How do Beatrice and Benedick defy romantic expectations in "Much Ado About Nothin"? Essay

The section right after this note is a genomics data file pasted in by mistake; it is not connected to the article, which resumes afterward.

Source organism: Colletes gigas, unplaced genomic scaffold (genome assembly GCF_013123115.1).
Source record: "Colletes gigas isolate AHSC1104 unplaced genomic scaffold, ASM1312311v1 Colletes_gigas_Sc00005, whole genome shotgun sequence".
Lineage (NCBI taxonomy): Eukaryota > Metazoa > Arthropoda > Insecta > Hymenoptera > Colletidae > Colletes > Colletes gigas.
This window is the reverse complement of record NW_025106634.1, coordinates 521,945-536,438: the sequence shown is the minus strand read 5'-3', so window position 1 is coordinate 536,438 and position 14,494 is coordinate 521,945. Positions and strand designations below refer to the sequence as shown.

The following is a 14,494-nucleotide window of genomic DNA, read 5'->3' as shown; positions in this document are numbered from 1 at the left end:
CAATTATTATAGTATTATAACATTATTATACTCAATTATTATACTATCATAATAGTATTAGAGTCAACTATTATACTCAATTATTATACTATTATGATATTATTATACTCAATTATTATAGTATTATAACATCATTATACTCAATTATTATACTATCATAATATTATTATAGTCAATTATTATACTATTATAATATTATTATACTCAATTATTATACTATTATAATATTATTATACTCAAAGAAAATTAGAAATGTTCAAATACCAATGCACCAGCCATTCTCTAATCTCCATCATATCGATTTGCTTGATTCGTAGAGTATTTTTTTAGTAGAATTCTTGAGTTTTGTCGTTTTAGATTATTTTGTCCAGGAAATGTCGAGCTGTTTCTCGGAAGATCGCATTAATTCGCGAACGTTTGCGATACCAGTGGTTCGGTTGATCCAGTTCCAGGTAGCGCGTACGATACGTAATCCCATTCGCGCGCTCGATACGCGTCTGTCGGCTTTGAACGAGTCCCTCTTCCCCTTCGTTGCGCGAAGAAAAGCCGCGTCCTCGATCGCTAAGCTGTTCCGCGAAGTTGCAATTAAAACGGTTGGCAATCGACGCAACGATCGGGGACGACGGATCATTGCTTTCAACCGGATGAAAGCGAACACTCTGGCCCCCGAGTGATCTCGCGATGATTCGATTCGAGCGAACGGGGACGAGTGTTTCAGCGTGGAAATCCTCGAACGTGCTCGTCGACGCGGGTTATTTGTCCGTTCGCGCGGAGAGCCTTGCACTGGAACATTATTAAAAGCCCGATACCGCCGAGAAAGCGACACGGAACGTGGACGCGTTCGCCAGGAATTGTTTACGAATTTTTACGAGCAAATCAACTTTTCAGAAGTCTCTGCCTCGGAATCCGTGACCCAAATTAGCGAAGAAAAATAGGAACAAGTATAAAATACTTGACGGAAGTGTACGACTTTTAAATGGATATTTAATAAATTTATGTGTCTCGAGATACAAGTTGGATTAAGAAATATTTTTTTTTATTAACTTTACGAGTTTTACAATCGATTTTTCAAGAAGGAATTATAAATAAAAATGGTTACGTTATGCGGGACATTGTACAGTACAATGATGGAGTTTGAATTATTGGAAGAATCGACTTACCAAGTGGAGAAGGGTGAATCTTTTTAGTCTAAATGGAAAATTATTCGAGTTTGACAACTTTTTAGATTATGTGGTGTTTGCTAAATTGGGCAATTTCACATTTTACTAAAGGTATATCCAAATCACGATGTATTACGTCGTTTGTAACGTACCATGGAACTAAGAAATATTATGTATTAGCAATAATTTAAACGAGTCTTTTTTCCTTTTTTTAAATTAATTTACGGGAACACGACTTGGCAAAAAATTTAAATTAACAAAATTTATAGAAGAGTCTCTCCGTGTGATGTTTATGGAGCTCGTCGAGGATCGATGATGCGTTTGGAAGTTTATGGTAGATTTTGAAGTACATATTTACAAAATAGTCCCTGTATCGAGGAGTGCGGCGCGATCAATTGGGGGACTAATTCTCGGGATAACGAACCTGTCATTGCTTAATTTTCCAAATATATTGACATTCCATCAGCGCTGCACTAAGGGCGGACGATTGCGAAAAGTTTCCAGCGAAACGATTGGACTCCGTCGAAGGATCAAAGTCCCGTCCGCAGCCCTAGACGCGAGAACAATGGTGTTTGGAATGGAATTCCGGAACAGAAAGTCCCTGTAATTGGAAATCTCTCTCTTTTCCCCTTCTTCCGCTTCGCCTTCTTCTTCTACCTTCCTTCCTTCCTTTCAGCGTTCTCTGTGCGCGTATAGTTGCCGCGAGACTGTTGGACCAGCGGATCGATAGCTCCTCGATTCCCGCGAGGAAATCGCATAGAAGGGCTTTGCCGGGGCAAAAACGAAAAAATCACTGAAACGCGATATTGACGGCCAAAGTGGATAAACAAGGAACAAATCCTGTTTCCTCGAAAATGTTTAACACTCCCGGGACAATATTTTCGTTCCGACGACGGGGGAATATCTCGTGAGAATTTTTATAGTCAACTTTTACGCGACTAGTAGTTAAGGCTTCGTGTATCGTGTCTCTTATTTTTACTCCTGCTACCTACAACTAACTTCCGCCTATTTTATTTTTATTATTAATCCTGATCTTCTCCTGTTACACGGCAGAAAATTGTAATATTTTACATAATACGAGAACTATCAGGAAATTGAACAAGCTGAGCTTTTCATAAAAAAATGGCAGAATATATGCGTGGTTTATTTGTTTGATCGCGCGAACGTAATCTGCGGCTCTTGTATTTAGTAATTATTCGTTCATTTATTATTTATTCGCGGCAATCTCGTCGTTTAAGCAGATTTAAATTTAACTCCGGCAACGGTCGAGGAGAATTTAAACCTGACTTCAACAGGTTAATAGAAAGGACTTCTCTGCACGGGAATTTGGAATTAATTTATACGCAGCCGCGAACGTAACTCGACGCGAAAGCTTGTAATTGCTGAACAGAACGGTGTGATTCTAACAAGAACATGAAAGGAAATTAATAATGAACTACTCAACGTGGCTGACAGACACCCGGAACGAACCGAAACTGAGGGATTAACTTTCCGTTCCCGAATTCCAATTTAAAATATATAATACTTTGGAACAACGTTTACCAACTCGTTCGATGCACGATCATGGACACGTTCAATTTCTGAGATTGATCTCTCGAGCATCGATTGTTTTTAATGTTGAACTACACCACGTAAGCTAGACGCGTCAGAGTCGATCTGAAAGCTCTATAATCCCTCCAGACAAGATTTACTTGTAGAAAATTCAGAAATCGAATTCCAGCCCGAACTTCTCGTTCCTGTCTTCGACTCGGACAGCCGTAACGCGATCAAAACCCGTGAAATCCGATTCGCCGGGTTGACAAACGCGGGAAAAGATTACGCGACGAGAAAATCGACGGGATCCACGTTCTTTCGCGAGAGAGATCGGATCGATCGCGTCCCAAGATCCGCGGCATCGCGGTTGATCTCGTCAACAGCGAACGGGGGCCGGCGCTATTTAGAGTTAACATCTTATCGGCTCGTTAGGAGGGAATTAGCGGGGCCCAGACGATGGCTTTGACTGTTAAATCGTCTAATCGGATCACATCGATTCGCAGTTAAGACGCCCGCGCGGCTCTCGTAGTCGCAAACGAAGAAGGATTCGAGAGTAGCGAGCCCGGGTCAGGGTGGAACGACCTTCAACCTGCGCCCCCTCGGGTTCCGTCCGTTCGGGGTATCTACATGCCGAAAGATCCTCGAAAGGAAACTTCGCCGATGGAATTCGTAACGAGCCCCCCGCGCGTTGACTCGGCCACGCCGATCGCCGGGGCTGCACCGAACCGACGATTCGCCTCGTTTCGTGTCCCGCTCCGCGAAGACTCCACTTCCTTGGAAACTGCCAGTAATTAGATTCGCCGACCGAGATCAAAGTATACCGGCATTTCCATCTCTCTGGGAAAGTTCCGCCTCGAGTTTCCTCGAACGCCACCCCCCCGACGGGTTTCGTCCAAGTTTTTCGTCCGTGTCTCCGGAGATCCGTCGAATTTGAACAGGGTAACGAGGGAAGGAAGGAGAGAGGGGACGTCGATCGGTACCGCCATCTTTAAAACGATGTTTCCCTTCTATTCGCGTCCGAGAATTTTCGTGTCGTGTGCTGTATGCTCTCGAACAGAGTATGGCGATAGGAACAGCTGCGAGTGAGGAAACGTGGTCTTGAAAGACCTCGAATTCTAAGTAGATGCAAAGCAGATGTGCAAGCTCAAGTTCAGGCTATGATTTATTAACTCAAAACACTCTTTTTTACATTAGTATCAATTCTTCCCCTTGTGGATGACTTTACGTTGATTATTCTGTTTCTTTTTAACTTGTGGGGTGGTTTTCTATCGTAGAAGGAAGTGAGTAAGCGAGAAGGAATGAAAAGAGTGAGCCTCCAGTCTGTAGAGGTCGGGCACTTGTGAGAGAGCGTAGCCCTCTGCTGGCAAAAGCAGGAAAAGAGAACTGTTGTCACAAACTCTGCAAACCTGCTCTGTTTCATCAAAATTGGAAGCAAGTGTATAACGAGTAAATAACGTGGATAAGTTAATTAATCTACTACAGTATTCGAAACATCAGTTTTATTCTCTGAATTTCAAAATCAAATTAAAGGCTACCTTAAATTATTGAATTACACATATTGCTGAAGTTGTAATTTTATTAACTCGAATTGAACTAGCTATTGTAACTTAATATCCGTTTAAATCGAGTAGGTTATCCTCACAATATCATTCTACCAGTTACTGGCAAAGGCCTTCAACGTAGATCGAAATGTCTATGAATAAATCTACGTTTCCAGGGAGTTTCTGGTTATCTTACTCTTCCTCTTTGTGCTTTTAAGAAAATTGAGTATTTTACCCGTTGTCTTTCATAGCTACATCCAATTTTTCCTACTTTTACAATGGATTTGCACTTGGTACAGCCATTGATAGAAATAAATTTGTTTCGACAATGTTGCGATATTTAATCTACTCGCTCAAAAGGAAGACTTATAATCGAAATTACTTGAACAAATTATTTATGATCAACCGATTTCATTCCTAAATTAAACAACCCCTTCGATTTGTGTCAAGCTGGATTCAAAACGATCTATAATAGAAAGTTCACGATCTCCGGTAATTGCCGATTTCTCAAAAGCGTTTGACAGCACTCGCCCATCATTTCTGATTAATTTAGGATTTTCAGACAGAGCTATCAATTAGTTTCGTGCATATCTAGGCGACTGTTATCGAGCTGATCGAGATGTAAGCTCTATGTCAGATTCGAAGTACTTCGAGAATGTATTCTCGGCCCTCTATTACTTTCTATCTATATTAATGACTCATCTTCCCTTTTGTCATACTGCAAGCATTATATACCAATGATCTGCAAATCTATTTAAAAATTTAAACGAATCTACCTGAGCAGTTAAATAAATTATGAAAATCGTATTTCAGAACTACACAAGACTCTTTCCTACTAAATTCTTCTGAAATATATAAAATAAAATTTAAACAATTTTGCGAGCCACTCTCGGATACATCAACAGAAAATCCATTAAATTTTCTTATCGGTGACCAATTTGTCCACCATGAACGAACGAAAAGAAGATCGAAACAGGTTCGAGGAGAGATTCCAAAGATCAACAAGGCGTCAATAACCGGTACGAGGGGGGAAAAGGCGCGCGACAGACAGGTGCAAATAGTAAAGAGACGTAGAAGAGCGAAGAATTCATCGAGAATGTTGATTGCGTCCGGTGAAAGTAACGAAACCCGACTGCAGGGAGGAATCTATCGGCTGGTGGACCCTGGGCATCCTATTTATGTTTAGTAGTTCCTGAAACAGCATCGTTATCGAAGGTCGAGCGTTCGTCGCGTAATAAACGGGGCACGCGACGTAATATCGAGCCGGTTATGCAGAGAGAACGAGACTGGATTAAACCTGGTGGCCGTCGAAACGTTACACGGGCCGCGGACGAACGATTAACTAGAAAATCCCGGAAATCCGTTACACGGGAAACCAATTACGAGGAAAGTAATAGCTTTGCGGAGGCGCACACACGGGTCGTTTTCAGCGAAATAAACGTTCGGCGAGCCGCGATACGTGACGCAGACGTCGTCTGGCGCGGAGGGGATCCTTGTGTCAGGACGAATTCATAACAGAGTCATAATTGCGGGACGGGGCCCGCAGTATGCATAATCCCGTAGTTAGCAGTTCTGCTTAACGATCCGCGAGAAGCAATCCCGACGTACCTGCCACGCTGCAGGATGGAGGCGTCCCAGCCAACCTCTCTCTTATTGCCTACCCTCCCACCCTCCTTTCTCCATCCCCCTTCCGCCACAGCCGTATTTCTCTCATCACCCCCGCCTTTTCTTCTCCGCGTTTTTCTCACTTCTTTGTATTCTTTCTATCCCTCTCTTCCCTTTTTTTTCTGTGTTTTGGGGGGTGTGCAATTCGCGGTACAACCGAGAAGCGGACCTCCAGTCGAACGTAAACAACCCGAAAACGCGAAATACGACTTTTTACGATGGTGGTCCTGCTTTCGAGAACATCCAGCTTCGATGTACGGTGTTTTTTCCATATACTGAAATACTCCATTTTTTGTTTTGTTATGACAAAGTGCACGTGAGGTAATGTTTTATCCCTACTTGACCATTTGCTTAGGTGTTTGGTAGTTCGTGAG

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Critics have described Beatrice and Benedick as characters who defy the romantic expectation. Evaluate this and other interpretations, adding your own personal responses. In Much Ado About Nothing, the principal characters of the plot are Beatrice and Benedict (though some see Hero and Claudio as the main storyline in the play) and are poles apart it first seems. Beatrice is fiery and independent, and doesn’t live up to the Victorian stereotype that her more reserved and naïve cousin Hero does. Benedick also doesn’t sit with his stereotype either, though more so than Beatrice does. At one point in the play, both declare that they should never want to fall in love “I would rather hear a dog bark at a crow than hear a man swears he loves me” from Beatrice and “truly., I love none” from Benedick. The fact that these two characters both so openly defy love makes it obvious that they will eventually have to eat their words and will fall in love. The storyline of Beatrice and Benedick is meant to be the antithesis to the more conventional and typical representation of love at the time which is used in Hero and Claudio’s story, and it shows. Whilst Hero and Claudio trade compliments with each other and talk constantly of their unfailing love etc Beatrice and Benedick are trading insults, which sets the tone for the play and their relationship. Beatrice is a very unique character. She seems way ahead of our time and indeed her sex. Beatrice lives in a very patriarchal society, but even so she shows she is not shackled by her gender, and converses freely with men and indeed more than often on her own terms, as she has a sharp tongue in her head. This is yet another contrast to Hero, quite and respectful, she would never speak ill of a man as Beatrice does about Signor Benedick. Another thing that shows her independence is that all the men were returning from war, and

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